4. Style

Think about the logos everyone knows – Nike and McDonalds for example. Just like they do, keep it simple. You’re going to want your logo to look fresh and up-to-date for the next several years. Clean, classic lines. Think graphic, not artistic. It will be much easier to print a simple, clean design than one that is extremely detailed – especially on any promotional materials you may choose to purchase.

Try to choose something that will appeal to a wide range of women. When we created our new logo in Kentucky we specifically stayed away from graphics that were super-girly. We didn’t want lipstick or high heels. We wanted something a touch feminine, but not over the top. Decide if you want letters, an image, or both.

5. Branding

Your church may already have a set font and color scheme that you will be required to use. Ask before doing a lot of work that won’t be approved. Let your Pastor know your team is looking to create a new logo – they may have resources or guidelines that they will share with you. Even if your church hasn’t embraced the idea of branding across all ministries, it’s still a very good idea to have your logo compliment the church logo (unless it’s outdated or will be changed anytime soon).

6. Hire a Designer

If you’re blessed to have a great graphic designer on staff then by all means use them! If not consider (affiliate link). You can work with a designer to create a logo starting at just $5. Expect to pay extra to have the logo in multiple formats and do purchase those! See #3 for file types you’ll want to purchase. You’ll also want to know the exact color (often a code) and fonts they used so you can replicate them in other parts of your publicity. Hiring a designer helps to ensure your logo is unique and doesn’t look just like the logo at the church down the road.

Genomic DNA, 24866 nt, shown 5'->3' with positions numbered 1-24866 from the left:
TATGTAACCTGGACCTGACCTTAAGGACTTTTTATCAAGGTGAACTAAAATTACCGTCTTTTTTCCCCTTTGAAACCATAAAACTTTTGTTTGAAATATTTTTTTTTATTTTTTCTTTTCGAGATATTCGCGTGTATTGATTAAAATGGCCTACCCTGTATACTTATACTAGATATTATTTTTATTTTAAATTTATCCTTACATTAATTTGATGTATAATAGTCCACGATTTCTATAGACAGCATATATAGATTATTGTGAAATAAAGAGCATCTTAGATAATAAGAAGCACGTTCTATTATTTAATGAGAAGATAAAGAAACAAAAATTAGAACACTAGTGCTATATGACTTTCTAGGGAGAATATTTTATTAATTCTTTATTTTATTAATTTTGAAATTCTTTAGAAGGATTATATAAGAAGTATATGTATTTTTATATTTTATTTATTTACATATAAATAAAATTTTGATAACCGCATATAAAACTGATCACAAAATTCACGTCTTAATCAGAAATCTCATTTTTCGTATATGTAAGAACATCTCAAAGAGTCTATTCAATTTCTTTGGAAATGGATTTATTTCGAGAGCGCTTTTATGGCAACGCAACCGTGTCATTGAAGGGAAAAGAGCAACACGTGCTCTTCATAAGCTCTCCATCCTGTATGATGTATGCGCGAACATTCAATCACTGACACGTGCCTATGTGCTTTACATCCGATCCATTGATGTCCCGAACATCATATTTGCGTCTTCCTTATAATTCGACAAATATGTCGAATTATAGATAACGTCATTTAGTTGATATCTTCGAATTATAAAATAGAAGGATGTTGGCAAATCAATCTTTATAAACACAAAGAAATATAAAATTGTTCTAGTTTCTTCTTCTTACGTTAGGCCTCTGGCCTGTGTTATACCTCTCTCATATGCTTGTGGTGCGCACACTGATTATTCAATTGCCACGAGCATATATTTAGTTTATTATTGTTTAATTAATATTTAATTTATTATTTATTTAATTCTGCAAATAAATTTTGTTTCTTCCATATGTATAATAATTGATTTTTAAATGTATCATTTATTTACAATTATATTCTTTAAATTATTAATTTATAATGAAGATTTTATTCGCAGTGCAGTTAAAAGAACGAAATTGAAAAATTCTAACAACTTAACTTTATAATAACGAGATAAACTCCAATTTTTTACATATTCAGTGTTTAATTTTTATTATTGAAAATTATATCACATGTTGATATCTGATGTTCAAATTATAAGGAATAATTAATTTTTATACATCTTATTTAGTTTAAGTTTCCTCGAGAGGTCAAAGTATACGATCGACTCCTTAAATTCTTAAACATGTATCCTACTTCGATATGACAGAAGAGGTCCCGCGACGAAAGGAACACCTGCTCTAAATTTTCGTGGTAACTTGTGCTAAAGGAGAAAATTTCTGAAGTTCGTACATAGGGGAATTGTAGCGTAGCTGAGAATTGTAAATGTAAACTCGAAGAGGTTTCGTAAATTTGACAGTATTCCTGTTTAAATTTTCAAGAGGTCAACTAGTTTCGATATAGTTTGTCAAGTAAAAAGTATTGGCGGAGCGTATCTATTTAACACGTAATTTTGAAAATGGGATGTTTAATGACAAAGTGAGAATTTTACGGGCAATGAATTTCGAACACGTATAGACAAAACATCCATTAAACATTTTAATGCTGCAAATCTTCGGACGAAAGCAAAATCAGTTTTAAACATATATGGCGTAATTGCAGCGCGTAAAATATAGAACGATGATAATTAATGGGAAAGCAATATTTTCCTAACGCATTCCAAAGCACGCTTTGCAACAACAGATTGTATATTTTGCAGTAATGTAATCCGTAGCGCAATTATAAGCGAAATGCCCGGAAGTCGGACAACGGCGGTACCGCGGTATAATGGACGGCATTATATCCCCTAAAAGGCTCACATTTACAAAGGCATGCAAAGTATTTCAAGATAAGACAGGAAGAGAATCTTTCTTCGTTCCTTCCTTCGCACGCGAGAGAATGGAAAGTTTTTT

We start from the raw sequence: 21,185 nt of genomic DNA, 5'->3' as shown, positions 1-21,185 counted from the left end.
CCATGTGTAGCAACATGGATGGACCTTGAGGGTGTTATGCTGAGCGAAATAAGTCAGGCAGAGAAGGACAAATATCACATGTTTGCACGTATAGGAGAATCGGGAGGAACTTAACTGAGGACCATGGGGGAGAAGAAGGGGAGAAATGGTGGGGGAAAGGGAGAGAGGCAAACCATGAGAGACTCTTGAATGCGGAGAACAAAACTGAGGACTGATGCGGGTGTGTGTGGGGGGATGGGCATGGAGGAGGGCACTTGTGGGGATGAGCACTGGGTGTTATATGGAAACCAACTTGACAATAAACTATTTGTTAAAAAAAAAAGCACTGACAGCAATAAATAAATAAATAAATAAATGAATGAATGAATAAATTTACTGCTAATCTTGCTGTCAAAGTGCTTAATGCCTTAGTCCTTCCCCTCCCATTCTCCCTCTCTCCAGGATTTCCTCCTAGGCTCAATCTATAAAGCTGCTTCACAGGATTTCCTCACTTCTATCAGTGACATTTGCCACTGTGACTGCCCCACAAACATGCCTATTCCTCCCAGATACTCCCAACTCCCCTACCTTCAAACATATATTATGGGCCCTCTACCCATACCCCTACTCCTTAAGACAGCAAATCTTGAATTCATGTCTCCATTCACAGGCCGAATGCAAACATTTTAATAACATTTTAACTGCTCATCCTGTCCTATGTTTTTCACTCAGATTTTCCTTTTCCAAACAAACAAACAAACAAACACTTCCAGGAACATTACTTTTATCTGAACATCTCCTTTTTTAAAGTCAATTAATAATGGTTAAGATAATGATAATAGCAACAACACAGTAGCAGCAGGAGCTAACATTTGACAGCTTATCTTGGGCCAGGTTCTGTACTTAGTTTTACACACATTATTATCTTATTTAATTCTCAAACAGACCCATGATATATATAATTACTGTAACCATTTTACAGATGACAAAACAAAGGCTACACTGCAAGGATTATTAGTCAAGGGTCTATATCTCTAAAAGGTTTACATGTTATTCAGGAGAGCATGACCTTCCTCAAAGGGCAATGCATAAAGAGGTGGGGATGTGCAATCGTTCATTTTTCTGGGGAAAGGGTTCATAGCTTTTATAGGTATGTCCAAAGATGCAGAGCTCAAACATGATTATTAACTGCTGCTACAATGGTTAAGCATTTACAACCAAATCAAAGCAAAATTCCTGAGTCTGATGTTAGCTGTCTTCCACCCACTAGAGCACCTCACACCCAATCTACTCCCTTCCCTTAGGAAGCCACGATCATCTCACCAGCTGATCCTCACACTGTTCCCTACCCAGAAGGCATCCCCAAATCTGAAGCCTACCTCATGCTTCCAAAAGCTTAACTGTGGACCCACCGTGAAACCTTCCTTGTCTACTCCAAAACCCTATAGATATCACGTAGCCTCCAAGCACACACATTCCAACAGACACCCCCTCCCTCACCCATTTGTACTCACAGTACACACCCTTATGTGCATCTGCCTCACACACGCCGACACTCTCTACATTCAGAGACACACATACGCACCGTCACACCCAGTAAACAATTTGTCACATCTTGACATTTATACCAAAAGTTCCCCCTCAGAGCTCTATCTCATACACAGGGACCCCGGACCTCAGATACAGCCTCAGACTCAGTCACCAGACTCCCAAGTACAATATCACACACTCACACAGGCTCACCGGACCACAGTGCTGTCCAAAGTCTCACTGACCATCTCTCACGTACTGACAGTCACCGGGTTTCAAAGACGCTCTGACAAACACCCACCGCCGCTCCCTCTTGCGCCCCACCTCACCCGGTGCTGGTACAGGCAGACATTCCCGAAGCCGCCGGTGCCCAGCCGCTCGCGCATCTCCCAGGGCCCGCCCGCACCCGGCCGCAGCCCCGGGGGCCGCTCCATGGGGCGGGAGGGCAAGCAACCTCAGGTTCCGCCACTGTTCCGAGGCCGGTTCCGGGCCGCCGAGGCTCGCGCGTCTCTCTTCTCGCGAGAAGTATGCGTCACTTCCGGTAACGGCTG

7. Tag lines

You may wish to have a tag line. However, your ministry should be recognizable without it. Tag lines need to be strong, clear, and short. Taglines should reflect your ministry’s mission statement. Tag lines shouldn’t be a sentence. They can even be two or three separate words – IE Love – Serve – Learn.

8. Get approval

Get approval from your entire team before presenting it to your church staff. You may want to even show it to a few non-church friends to see what they think. What may seem obvious to you may not be so for others. Where you may see a flower, they might see something else.

What other questions do you have about designing a logo for your ministry?

Resources to Investigate:
Fiverr (Affiliate Link)
Stock Unlimited (Referral Link)
Free Religious Logos –  Also offers custom designs for a small fee.
8 Key Tips Pros Use when Designing a Church Logo

You may also want to read:
Your Mission Statement
Publicity Form (Free Printable)
Updating Your Publicity
Publicity Checklist

One year ago: Book Review: None Like Him
Two years ago: 30 Summer Fellowship Ideas
Three years ago: 6 Ways to Pray for Your Team
Four years ago: 3 Easy and Creative Ways to Serve Fruit at Your Next Event